As war has changed so has its impact on the region. Even heavily armored equipment these days is as likely to be built with Kevlar or other advanced materials and not steel forged here. There are innumerable examples of defense-related production in the Pittsburgh region, but there just is no comparison to the war economy of the region in World War II. The daily reminders of conflicts overseas were everywhere 60 years ago. From food rationing to war bond advertising there was no escaping the fact that the nation was at war. Today it is difficult for conflicts overseas to not seem remote. Not just 24-hour news but multichannel, multimodal news coverage seems to inoculate as much as it informs.

Sixty years ago Pittsburgh was safely ensconced in what was the strategic rear, where enemy attack was inconceivable -- a notion long-since overcome by events. It was not the threat of daily bombing that made Pittsburghers come together for the common good, but the unity of purpose they had for the goals at hand. In the end it's hard to say whether Pittsburgh altered the war more than the war altered Pittsburgh.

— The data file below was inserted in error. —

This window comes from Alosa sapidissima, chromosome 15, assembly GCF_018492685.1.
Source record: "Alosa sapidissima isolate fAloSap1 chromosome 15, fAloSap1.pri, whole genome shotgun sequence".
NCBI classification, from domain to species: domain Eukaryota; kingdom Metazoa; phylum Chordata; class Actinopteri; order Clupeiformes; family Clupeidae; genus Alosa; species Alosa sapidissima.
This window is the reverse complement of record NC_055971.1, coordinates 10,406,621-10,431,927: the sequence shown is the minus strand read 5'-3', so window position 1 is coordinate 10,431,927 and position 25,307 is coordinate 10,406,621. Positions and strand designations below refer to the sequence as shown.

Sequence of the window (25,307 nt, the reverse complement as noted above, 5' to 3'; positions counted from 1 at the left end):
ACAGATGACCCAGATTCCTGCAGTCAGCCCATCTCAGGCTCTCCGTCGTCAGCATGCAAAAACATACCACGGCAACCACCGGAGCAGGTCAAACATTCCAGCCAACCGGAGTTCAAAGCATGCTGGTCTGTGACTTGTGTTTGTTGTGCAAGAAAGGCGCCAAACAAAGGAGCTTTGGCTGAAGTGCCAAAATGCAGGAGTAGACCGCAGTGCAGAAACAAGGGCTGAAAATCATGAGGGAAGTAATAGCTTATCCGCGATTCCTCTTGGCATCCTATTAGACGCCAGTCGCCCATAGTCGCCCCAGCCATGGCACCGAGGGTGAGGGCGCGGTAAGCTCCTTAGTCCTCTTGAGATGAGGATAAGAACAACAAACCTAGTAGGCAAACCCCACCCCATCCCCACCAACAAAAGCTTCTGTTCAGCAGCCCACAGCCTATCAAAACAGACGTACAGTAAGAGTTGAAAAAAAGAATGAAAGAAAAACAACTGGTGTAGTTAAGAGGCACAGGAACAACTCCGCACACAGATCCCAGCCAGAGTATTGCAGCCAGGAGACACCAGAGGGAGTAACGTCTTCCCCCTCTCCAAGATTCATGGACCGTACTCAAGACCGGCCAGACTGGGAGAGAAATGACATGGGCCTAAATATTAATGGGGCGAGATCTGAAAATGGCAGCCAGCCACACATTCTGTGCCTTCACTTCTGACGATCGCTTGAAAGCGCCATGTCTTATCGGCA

The legacy worth remembering is that for a brief period nearly everyone worked together for Pittsburgh to accomplish what was asked of it.


Sunday, December 01, 2013

Next Wave of Bicycling in the Burgh

Just in honor of yesterday's Dirty Dozen bicycle race. The 30th anniversary no less - also see the Wikipedia entry on the event - oddly making more news elswhere than here.  I thought I would pull this from the archives.  Here is my contribution to the city's economic development plan in the new administration.  Don't you think we ought to be the place to implement the CycloCable (see video below). Not to be a wimp or anything, but just on a few widely traveled hills. Cardiac Hill? 46th St? I'd say Rialto St., but I have a hard time believing the street is not going to slide away on its own accord one day, but it would open up a great Troy Hill - Lawrenceville bicycle thoroughfare. 

Nuts you say.  They use it in Norway. Nuff said. Think what it would mean to geriatric biking in the burgh?